Beyond Equality: Unleashing the Power of Non-Equi Joins in {dplyr}

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R, a language renowned for its data analysis capabilities, is embraced by data scientists worldwide. Within the expansive realm of R packages, the Tidyverse ecosystem stands out as a powerful and cohesive toolkit for data manipulation and visualization.

In this comprehensive exploration, we’ll dive into the capabilities of {dplyr}, a core component of the Tidyverse, and unveil the magic of non-equi joins and rolling joins within this tidy framework. These advanced functionalities not only enhance the expressiveness of your analyses but also seamlessly integrate into the philosophy of tidy data, considerably reducing the cognitive bottleneck.

Looking to enhance your R skills with the power of {dplyr}? Discover the essentials in our easy-to-follow blog post, How to Analyze Data with R: A Complete Beginner Guide to dplyr.

Table of Contents

The Elegance of Non-Equi Joins in {dplyr}

Traditional joins in databases often revolve around equality conditions. However, in real-world scenarios, relationships between datasets can be more intricate. With its clean syntax, non-equi joins are one of the most recent significant additions to {dplyr} (>= 1.1.0). They provide a sophisticated way to overcome the constraints of basic equality requirements.

The R Ecosystem and Non-Equi Joins

When it comes to data analysis, flexibility is key, and for non-equi joins there are various tools at your disposal. In R, the {data.table} package provides a robust solution, allowing for efficient data manipulation. Alternatively, using {DBI} you can connect to a range of different databases, from the simple and time-tested SQLite, to more modern options like DuckDB. Whether you choose the convenience and expressiveness of {dplyr}, the minimal syntax and speed of {data.table}, or the structured querying power of databases, the versatility of non-equi joins remains a valuable asset in your data analysis toolkit in all these approaches.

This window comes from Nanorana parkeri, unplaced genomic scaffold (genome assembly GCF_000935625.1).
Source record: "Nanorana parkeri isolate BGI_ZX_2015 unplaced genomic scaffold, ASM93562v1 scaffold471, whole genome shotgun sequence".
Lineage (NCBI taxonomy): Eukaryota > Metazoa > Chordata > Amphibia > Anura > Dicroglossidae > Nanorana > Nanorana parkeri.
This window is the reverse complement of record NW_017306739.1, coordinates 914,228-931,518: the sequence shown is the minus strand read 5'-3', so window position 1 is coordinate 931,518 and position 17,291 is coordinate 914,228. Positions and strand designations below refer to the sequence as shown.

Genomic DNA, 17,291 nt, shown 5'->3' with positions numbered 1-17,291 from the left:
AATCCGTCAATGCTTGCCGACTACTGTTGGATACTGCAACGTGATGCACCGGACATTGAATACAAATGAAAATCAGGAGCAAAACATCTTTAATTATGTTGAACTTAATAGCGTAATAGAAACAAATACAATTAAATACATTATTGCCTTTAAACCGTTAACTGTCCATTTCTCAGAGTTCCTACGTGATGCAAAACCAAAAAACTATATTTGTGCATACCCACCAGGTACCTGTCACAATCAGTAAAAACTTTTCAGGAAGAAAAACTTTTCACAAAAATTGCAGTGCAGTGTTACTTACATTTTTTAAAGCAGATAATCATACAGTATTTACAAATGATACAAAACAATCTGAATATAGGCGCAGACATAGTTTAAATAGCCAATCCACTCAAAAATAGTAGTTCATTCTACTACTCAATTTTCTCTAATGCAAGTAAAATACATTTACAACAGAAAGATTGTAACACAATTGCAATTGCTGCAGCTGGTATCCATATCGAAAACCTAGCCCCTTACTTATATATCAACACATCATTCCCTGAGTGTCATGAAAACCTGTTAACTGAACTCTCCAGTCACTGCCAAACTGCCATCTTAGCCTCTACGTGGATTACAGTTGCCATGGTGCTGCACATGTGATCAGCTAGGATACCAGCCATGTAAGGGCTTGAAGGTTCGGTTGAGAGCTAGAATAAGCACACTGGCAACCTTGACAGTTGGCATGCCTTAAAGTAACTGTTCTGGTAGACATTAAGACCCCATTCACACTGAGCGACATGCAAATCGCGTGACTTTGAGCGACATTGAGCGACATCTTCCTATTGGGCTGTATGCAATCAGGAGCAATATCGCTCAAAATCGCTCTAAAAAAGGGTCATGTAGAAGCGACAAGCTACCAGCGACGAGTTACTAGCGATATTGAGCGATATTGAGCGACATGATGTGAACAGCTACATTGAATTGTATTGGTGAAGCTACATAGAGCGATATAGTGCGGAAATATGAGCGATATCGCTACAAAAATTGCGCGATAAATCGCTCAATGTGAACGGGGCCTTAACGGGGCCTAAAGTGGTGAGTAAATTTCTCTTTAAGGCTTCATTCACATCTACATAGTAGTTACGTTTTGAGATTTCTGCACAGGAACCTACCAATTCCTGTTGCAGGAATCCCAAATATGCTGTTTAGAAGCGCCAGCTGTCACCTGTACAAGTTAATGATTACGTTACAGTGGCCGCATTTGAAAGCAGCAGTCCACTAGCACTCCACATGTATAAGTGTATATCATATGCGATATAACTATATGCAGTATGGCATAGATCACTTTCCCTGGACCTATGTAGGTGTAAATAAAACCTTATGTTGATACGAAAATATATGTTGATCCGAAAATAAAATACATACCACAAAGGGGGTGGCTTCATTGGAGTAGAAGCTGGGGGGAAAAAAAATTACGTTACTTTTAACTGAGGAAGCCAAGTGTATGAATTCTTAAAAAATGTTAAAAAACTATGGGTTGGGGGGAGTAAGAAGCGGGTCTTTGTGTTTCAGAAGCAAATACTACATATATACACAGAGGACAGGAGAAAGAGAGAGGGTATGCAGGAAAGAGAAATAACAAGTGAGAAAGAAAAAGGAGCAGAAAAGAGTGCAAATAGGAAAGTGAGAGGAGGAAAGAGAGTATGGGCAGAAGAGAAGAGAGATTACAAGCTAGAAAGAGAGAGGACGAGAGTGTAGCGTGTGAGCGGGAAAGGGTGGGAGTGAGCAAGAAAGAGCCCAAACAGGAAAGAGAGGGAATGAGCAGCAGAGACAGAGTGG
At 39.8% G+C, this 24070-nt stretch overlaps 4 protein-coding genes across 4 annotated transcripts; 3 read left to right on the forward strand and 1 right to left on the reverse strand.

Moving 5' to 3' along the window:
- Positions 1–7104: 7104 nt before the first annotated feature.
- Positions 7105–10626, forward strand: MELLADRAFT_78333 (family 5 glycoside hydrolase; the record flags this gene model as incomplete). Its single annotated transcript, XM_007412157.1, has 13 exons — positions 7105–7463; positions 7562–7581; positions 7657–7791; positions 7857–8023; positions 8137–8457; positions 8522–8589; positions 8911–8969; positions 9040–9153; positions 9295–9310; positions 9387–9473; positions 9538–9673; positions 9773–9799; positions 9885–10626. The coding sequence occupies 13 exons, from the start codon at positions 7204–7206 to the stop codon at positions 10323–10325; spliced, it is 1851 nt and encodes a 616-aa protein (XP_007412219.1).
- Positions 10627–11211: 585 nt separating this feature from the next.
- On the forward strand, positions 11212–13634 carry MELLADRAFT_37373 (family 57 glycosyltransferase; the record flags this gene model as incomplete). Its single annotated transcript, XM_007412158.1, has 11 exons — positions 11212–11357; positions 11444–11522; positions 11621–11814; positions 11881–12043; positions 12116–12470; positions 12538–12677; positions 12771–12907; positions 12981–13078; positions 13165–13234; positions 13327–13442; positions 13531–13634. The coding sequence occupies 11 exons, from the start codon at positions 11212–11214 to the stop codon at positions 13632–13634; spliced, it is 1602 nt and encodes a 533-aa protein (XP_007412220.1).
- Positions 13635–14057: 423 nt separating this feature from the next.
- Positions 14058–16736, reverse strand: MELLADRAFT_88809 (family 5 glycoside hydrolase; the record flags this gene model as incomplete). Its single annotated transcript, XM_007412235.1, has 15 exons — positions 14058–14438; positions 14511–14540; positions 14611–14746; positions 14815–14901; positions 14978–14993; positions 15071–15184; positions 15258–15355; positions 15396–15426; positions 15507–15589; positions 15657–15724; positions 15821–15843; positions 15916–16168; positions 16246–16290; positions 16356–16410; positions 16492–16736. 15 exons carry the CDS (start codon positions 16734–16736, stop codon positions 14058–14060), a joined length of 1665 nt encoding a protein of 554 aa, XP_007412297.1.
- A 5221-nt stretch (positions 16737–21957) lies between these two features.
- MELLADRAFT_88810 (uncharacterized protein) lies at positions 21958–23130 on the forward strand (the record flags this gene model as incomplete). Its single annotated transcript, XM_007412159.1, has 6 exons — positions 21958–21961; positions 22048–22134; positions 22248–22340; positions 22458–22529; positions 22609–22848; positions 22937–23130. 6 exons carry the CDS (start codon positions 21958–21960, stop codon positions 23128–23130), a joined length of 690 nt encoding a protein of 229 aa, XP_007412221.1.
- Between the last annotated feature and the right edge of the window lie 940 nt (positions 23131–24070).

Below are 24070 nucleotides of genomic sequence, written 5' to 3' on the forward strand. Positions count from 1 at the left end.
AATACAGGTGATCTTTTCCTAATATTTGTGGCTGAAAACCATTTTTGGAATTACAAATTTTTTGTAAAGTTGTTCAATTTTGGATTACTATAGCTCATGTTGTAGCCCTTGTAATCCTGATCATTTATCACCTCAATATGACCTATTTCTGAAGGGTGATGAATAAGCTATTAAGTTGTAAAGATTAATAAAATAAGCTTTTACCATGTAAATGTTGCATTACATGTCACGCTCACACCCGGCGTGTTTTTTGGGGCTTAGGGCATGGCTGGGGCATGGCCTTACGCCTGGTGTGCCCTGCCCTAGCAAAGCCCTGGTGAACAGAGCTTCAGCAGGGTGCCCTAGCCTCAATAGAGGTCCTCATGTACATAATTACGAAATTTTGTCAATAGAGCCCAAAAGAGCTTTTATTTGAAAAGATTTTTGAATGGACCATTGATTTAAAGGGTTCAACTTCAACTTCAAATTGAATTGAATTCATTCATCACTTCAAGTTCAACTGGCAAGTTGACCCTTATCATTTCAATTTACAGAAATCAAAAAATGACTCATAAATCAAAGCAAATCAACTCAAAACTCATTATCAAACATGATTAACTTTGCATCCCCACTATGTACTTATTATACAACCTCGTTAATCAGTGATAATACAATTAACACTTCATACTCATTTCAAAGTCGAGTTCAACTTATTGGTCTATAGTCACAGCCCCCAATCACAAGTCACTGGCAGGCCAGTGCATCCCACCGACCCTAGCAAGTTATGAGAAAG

Seeking the fastest way to perform data lookups in R? Compare dplyr vs data.table in our insightful blog post.

Scenario 1: Exploring Patient Medication Usage

In the dynamic landscape of healthcare data analysis, understanding the correlation between patient admissions and medication prescriptions is pivotal for delivering effective patient care. In this example, we delve into the practical application of the {dplyr} package in R to conduct a non-equi join, shedding light on patients who were admitted to a hospital while they were on medication.

Setting the Stage

Our journey begins by crafting two straightforward datasets: one encapsulating patient information and admission dates and the other detailing medication prescriptions.

Execute the subsequent code to generate these datasets:


# Creating a tibble for patients and admissions
patients <- tibble(
  patient_id = c(1, 2, 3),
  patient_name = c("Alice", "Bob", "Charlie"),
  admission_date = as.Date(c("2022-01-01", "2022-02-15", "2022-03-10"))

# Creating a tibble for medication prescriptions
medications <- tibble(
  patient_id = c(1, 1, 2, 3, 3),
  medication_name = c("Aspirin", "Tylenol", "Ibuprofen", "Amoxicillin", "Vitamin C"),
  start_date = as.Date(c("2021-12-01", "2022-02-01", "2022-02-20", "2022-01-15", "2022-04-01")),
  end_date = as.Date(c("2022-01-31", "2022-02-28", "2022-03-15", "2022-02-28", "2022-04-30"))
Data tables showing patient information and associated medication schedules.

Patient Admission and Medication Tables

Unveiling Patient-Medication Relationships

Now, let’s harness the capabilities of {dplyr} to unravel patient-medication relationships through a non-equi join:

# Performing non-equi join
result <- patients |>
   by = join_by(
     admission_date >= start_date,
     admission_date <= end_date

This is a special case of non-equi join called overlap join. Using some of {dplyr}’s syntactic sugar we can rewrite it in a more readable way:

# Equivalent overlap join
result <- patients |>
    by = join_by(
      between(admission_date, start_date, end_date)

resulting in:

Image of a data table with patient information and medication details for a single entry.

Patient Medication Record Table

In this example, the inner_join() function, coupled with the join_by() helper, defines the conditions for the non-equi join. We’re matching patient_id and checking whether the admission_date falls within the start_date and end_date range for each medication prescription.

The resultant table gives us insight into patients who were admitted to a hospital while they were on medication. This includes comprehensive details such as patient information, admission dates, prescribed medications, and the corresponding start and end dates of the prescriptions. Non-equi joins in {dplyr} provide an intuitive and robust approach to analyzing temporal relationships in healthcare data.

Scenario 2: Analyzing Temporal Relationships of Ship Arrivals